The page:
It's largely fiction. We can't credit the most recent financial meltdown with spawning the virtual biotech era as these lean businesses reflect way more than a desire for low-cost drug development and scarcity of capital. (See items 1 through 4 for evidence of that last point.)
Virtual biotech formation comes from a combination of factors. Take Stromedix, which got off the ground in 2007. The Cambridge, MA-based biotech, acquired in February by Biogen Idec ($BIIB), benefited from its CEO Michael Gilman's knowledge about STX-100 from his deals as R&D chief at Biogen. Gilman, who had been an entrepreneur-in-residence at Atlas, put together a deal to license the antibody from Biogen and 5 or so years later Biogen regained full rights to the anti-fibrosis antibody in a buyout of the virtual startup.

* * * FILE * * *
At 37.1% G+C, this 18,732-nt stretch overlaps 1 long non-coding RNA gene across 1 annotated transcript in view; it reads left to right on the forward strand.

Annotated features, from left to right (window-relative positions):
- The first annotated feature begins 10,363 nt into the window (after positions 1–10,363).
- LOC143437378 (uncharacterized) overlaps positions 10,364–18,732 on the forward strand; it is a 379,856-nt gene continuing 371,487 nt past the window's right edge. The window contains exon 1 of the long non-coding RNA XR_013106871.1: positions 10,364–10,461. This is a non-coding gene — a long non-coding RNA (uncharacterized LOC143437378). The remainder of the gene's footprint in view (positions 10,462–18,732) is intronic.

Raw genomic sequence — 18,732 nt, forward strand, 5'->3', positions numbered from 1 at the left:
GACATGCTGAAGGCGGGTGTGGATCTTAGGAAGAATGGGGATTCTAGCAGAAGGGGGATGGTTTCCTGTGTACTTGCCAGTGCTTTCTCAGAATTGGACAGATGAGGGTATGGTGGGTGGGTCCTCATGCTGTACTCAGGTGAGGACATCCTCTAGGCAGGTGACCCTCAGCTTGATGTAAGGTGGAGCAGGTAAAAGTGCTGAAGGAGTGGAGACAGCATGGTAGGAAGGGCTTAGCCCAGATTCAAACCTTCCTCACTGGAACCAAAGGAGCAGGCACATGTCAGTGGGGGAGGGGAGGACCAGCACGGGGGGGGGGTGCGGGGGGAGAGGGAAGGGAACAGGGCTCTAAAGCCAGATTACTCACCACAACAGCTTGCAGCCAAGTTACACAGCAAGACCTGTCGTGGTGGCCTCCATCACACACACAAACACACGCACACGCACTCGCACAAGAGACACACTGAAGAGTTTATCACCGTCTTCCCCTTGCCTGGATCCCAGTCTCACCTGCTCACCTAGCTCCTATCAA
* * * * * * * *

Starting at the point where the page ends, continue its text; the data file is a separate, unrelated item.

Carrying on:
Indeed, biotechs have used virtual strategies for a number of years. Tioga was founded in 2005, for instance, after Collinson took note of how hungry biotech groups were able to be productive with small staffs and fewer resources than Big Pharma during the late-1990s.